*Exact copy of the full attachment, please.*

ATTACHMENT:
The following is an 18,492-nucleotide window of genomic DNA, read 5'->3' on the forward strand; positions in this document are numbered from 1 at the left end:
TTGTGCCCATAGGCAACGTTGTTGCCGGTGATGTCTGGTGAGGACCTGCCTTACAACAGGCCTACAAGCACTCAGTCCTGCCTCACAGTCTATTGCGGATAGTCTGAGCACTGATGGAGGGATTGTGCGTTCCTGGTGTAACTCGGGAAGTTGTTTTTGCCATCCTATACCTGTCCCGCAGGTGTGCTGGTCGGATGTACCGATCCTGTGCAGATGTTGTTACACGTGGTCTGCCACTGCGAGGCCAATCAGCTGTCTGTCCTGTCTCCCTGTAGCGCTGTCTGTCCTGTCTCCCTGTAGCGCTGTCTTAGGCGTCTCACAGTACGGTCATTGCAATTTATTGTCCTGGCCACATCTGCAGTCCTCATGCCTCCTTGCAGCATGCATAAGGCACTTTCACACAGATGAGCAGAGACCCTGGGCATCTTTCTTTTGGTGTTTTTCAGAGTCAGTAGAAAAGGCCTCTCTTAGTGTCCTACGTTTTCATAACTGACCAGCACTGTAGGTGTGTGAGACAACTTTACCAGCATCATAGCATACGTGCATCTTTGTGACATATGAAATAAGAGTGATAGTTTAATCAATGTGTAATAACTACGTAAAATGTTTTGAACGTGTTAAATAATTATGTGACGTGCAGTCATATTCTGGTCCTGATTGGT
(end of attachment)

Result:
The following is an 18,492-nucleotide window of genomic DNA, read 5'->3' on the forward strand; positions in this document are numbered from 1 at the left end:
TTGTGCCCATAGGCAACGTTGTTGCCGGTGATGTCTGGTGAGGACCTGCCTTACAACAGGCCTACAAGCACTCAGTCCTGCCTCACAGTCTATTGCGGATAGTCTGAGCACTGATGGAGGGATTGTGCGTTCCTGGTGTAACTCGGGAAGTTGTTTTTGCCATCCTATACCTGTCCCGCAGGTGTGCTGGTCGGATGTACCGATCCTGTGCAGATGTTGTTACACGTGGTCTGCCACTGCGAGGCCAATCAGCTGTCTGTCCTGTCTCCCTGTAGCGCTGTCTGTCCTGTCTCCCTGTAGCGCTGTCTTAGGCGTCTCACAGTACGGTCATTGCAATTTATTGTCCTGGCCACATCTGCAGTCCTCATGCCTCCTTGCAGCATGCATAAGGCACTTTCACACAGATGAGCAGAGACCCTGGGCATCTTTCTTTTGGTGTTTTTCAGAGTCAGTAGAAAAGGCCTCTCTTAGTGTCCTACGTTTTCATAACTGACCAGCACTGTAGGTGTGTGAGACAACTTTACCAGCATCATAGCATACGTGCATCTTTGTGACATATGAAATAAGAGTGATAGTTTAATCAATGTGTAATAACTACGTAAAATGTTTTGAACGTGTTAAATAATTATGTGACGTGCAGTCATATTCTGGTCCTGATTGGT